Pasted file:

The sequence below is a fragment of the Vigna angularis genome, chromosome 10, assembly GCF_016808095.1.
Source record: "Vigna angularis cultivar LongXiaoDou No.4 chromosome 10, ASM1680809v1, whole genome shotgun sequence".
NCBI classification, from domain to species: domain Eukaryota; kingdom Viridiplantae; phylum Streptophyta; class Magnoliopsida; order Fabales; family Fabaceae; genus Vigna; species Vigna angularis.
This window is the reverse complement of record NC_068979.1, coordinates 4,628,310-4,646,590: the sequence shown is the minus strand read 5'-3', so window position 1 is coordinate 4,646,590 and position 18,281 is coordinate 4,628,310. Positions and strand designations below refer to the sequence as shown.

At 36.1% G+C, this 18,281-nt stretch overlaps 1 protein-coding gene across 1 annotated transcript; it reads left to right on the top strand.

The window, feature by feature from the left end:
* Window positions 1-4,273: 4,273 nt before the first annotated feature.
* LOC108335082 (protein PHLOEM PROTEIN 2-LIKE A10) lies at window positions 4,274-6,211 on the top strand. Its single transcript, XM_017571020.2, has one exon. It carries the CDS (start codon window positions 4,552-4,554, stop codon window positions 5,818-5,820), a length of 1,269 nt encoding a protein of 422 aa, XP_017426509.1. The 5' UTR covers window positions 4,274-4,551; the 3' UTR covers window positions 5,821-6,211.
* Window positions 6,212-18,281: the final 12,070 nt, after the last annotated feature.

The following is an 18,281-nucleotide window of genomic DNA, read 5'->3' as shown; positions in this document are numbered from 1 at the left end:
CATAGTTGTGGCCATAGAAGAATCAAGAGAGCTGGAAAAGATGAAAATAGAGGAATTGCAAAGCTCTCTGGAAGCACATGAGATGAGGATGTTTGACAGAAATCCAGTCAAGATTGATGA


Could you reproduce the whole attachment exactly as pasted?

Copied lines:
The sequence below is a fragment of the Vigna angularis genome, chromosome 10, assembly GCF_016808095.1.
Source record: "Vigna angularis cultivar LongXiaoDou No.4 chromosome 10, ASM1680809v1, whole genome shotgun sequence".
NCBI classification, from domain to species: domain Eukaryota; kingdom Viridiplantae; phylum Streptophyta; class Magnoliopsida; order Fabales; family Fabaceae; genus Vigna; species Vigna angularis.
This window is the reverse complement of record NC_068979.1, coordinates 4,628,310-4,646,590: the sequence shown is the minus strand read 5'-3', so window position 1 is coordinate 4,646,590 and position 18,281 is coordinate 4,628,310. Positions and strand designations below refer to the sequence as shown.

At 36.1% G+C, this 18,281-nt stretch overlaps 1 protein-coding gene across 1 annotated transcript; it reads left to right on the top strand.

The window, feature by feature from the left end:
* Window positions 1-4,273: 4,273 nt before the first annotated feature.
* LOC108335082 (protein PHLOEM PROTEIN 2-LIKE A10) lies at window positions 4,274-6,211 on the top strand. Its single transcript, XM_017571020.2, has one exon. It carries the CDS (start codon window positions 4,552-4,554, stop codon window positions 5,818-5,820), a length of 1,269 nt encoding a protein of 422 aa, XP_017426509.1. The 5' UTR covers window positions 4,274-4,551; the 3' UTR covers window positions 5,821-6,211.
* Window positions 6,212-18,281: the final 12,070 nt, after the last annotated feature.

The following is an 18,281-nucleotide window of genomic DNA, read 5'->3' as shown; positions in this document are numbered from 1 at the left end:
CATAGTTGTGGCCATAGAAGAATCAAGAGAGCTGGAAAAGATGAAAATAGAGGAATTGCAAAGCTCTCTGGAAGCACATGAGATGAGGATGTTTGACAGAAATCCAGTCAAGATTGATGA